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Publications

Michelle Jane Lee

Unapologetically emotional despite her minimalist aesthetic and conceptual methodology, Michelle Jane Lee constructed an alphabet by assigning a color to each letter, authoring over 100 works – one of which is 30 feet long – that she calls Love Notes. Opening tonight at Gallery 3209 in Culver City, Love Notes is Lee’s first solo exhibition in Los Angeles. She will be waiting by the gallery door all evening hoping to see the person for whom she penned so many works of love.

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Ashley Huizenga

Our music feature this week focuses on Ashley Huizenga, an L.A. musician and performance artist known for her academic-minded — and also quite filthy — shows under the guise of her alter ego Actually Huizenga.

Trained as a classical pianist, she creates epic ’80s inspired dance scores that feature wailing guitar solos, shimmering synth sounds, and sexy lyrics like “You’re top’s off/Mine’s coming off/You’re giving it/I’m taking it/Who’s driving this car?” Having recently shot the latest installment of her video series “Soft Rock” – in which she is literally boffed on camera — she spoke with us about her monthly show at Cheetahs strip club in Hollywood, her upcoming solo album, and much more.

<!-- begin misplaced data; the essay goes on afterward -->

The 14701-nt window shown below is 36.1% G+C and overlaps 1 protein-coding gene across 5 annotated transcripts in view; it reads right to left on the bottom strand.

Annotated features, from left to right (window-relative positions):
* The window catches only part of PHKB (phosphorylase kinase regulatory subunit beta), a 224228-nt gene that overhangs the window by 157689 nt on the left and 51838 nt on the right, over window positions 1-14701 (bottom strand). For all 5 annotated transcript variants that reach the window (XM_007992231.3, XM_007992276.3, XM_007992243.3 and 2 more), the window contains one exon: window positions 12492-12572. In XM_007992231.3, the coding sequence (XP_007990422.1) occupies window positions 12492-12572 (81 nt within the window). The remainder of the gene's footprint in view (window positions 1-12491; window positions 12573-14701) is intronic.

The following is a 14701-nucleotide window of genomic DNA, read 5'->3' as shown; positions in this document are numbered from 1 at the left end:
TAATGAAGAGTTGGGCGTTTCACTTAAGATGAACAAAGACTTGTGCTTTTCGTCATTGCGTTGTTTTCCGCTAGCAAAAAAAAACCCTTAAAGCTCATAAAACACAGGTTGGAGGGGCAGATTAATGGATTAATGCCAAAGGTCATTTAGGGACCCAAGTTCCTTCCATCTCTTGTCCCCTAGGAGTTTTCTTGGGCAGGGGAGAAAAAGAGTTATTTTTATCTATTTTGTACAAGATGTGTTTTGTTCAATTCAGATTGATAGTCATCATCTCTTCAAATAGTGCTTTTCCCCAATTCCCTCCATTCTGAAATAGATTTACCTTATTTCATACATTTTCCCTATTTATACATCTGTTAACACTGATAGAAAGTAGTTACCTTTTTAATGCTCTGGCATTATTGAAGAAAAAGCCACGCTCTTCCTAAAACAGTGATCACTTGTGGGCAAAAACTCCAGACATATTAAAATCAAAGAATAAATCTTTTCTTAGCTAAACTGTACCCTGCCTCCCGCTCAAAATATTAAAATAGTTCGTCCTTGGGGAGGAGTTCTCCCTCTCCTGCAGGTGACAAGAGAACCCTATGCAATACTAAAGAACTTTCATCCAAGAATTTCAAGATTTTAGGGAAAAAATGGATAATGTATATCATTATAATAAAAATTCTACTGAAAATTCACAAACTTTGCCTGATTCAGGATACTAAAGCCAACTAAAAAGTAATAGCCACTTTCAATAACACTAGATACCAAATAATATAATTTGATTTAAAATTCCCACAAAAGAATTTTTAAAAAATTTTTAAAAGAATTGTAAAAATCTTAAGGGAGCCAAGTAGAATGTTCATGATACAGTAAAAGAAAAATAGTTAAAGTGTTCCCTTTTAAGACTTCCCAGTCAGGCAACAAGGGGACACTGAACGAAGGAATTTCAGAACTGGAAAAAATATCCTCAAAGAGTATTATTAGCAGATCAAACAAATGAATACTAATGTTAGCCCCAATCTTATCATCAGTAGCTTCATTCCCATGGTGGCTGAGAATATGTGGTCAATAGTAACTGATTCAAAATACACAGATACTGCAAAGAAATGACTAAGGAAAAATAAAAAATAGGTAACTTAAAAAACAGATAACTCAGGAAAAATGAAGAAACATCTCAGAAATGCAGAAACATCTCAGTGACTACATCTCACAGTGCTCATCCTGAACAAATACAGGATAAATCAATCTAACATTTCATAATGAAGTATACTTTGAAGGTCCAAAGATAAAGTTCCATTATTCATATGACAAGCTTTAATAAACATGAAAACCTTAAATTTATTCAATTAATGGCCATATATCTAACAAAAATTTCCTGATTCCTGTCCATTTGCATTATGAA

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Sex on Camera

Ashley Huizenga is a fiercely intellectual singer and performance artist, who has a hard time keeping her clothes on. Tonight, at a Valentine’s Day show at Cheetahs strip club in Hollywood, she saunters onstage in a thong and a red bra, draped in a piece of white, translucent fabric, which she slowly claws through.

Backed by self-produced beats, an electric guitarist and a synth player, Huizenga launches into her “porn pop,” as she calls it, full of clean, catchy riffs reminiscent of ’80s radio hits. It’s literally made for fucking. “Feel the power,” she sings. “You’re a man/You used to pay, but now it’s free.” She lies on her back, kicking her legs into the air and clapping her stripper heels together. Then she rises and swings around the pole before sliding her ass up and down it.

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Moshe Brakha

Black Flag, Arnold Schwarzenegger, Keanu Reeves and Devo have all been shot by famed photographer Moshe Brakha. Charismatically colorful from the start, his photographs burst with movement and personality. He shot the cover for Boz Scaggs’ Silk Degrees album in ’76, shot Run DMC for Rolling Stone, and threw himself into the advertising arena, shooting campaigns for brands like Sky Vodka and Adidas as well as directing the “Martini Man” commercial series for Martini and Rossi. “New Economy,” the first gallery exhibition of Moshe’s collaboration with his son Eddie, consists of portraits of young creatives taken by the father/son duo after interviewing each subject.

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Emily Lacy Raises Political Awareness — and Bail Money

When Occupy L.A. was raided by police in late November, Emily Lacy saw lots of her friends arrested. To raise money for their bail, the 32-year-old Alhambra folk musician performed a show at Machine Project gallery in Echo Park. It was all part of what she called her “Occupy Music” events, Lacy says with a toothy grin.